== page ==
Current issues and trends in the diagnosis and treatment of adults with ADHD.Expert Rev Neurother. 2007 Oct; 7(10):1375-90.ER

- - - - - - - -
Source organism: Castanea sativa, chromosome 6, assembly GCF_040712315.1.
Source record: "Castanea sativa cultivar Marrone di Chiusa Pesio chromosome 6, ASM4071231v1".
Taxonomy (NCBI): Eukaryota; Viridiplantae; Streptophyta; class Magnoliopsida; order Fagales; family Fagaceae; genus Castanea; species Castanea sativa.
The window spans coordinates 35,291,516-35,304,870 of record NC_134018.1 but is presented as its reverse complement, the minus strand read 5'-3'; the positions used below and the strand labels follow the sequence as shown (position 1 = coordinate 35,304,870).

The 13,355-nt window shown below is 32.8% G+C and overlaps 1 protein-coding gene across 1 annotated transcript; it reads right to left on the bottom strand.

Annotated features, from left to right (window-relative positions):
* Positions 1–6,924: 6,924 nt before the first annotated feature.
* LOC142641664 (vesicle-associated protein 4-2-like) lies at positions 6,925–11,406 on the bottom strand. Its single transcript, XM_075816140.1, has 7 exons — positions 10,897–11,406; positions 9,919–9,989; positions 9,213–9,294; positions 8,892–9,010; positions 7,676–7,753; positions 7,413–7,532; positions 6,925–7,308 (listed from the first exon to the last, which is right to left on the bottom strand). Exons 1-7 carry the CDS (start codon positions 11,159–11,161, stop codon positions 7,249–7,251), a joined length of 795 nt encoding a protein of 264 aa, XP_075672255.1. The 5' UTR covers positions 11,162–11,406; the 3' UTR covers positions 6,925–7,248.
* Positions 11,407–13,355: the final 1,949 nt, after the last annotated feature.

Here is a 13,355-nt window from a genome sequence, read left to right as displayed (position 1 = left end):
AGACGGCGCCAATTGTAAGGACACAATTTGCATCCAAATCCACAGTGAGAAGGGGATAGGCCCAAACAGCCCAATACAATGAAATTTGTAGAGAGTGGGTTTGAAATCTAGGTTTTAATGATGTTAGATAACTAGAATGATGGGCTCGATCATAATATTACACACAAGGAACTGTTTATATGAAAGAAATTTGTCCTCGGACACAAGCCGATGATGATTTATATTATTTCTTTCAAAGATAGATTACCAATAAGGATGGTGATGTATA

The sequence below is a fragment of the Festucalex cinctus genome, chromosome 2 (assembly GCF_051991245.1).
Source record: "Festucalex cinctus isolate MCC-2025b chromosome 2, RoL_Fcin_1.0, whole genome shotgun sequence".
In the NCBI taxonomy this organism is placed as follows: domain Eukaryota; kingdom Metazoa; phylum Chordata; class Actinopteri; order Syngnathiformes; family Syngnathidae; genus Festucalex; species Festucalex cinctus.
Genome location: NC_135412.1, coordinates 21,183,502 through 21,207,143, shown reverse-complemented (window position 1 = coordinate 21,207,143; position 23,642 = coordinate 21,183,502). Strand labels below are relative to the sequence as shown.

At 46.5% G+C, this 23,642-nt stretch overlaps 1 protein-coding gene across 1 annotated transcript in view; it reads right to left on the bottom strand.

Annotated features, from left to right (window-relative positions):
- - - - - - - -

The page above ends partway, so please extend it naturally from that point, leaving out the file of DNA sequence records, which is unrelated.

Attention-deficit/hyperactivity disorder (ADHD) has been commonly thought of as a childhood disorder that diminished over time. It is one of the most common developmental disorders and it is estimated that ADHD affects 5-10% of children. Two-thirds of children with ADHD will continue to have symptoms of ADHD that persist throughout adolescence. Longitudinal studies have demonstrated that symptoms of ADHD can also remain in adulthood, affecting 4.4% of the adult population. However, diagnosing adults with ADHD can prove difficult because they often find that their symptoms are egosyntonic. In addition, the development of comorbid conditions, such as anxiety, depression, personality disorders or substance abuse, can often overshadow underlying ADHD symptoms. Nonetheless, treatments such as stimulant and nonstimulant medication (e.g., atomoxetine), and cognitive-behavior therapy have been effective in treating adults with ADHD. This article reviews the prevalence of adults with ADHD, followed by a discussion of the neurobiological and genetic underpinnings of the disorder. Issues regarding the diagnosis and treatment of ADHD are also addressed.